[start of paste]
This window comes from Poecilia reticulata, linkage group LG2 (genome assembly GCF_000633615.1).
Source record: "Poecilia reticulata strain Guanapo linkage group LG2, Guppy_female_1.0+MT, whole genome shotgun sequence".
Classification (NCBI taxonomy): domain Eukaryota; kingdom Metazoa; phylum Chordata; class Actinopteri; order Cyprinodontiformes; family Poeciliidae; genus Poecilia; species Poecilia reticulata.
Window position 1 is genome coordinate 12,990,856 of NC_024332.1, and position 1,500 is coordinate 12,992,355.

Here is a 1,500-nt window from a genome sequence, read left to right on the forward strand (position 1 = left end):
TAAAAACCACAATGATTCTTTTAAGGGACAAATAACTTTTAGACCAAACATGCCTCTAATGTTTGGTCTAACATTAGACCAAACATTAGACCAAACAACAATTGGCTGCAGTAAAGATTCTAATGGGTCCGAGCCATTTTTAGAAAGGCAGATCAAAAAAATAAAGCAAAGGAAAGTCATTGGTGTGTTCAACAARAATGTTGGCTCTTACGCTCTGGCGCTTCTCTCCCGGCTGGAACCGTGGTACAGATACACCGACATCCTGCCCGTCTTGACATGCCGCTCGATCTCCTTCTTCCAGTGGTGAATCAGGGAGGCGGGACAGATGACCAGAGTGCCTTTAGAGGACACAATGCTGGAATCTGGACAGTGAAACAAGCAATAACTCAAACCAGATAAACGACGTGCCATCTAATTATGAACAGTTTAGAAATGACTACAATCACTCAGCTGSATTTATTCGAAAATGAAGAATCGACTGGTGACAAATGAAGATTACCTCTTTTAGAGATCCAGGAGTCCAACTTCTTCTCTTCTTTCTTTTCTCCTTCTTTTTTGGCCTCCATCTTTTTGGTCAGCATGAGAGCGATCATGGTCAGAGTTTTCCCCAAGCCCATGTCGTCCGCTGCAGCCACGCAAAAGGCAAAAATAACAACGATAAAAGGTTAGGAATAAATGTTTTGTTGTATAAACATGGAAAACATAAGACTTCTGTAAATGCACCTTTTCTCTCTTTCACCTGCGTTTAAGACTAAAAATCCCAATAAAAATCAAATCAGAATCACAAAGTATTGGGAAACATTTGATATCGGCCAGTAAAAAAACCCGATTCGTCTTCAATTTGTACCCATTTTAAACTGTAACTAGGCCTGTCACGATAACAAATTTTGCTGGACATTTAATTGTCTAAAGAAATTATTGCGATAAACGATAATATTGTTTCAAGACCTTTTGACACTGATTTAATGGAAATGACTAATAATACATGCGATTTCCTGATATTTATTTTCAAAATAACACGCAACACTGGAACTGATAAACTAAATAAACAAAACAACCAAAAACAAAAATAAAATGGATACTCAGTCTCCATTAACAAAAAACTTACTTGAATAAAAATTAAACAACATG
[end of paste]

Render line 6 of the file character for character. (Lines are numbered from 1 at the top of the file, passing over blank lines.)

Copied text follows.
TAAAAACCACAATGATTCTTTTAAGGGACAAATAACTTTTAGACCAAACATGCCTCTAATGTTTGGTCTAACATTAGACCAAACATTAGACCAAACAACAATTGGCTGCAGTAAAGATTCTAATGGGTCCGAGCCATTTTTAGAAAGGCAGATCAAAAAAATAAAGCAAAGGAAAGTCATTGGTGTGTTCAACAARAATGTTGGCTCTTACGCTCTGGCGCTTCTCTCCCGGCTGGAACCGTGGTACAGATACACCGACATCCTGCCCGTCTTGACATGCCGCTCGATCTCCTTCTTCCAGTGGTGAATCAGGGAGGCGGGACAGATGACCAGAGTGCCTTTAGAGGACACAATGCTGGAATCTGGACAGTGAAACAAGCAATAACTCAAACCAGATAAACGACGTGCCATCTAATTATGAACAGTTTAGAAATGACTACAATCACTCAGCTGSATTTATTCGAAAATGAAGAATCGACTGGTGACAAATGAAGATTACCTCTTTTAGAGATCCAGGAGTCCAACTTCTTCTCTTCTTTCTTTTCTCCTTCTTTTTTGGCCTCCATCTTTTTGGTCAGCATGAGAGCGATCATGGTCAGAGTTTTCCCCAAGCCCATGTCGTCCGCTGCAGCCACGCAAAAGGCAAAAATAACAACGATAAAAGGTTAGGAATAAATGTTTTGTTGTATAAACATGGAAAACATAAGACTTCTGTAAATGCACCTTTTCTCTCTTTCACCTGCGTTTAAGACTAAAAATCCCAATAAAAATCAAATCAGAATCACAAAGTATTGGGAAACATTTGATATCGGCCAGTAAAAAAACCCGATTCGTCTTCAATTTGTACCCATTTTAAACTGTAACTAGGCCTGTCACGATAACAAATTTTGCTGGACATTTAATTGTCTAAAGAAATTATTGCGATAAACGATAATATTGTTTCAAGACCTTTTGACACTGATTTAATGGAAATGACTAATAATACATGCGATTTCCTGATATTTATTTTCAAAATAACACGCAACACTGGAACTGATAAACTAAATAAACAAAACAACCAAAAACAAAAATAAAATGGATACTCAGTCTCCATTAACAAAAAACTTACTTGAATAAAAATTAAACAACATG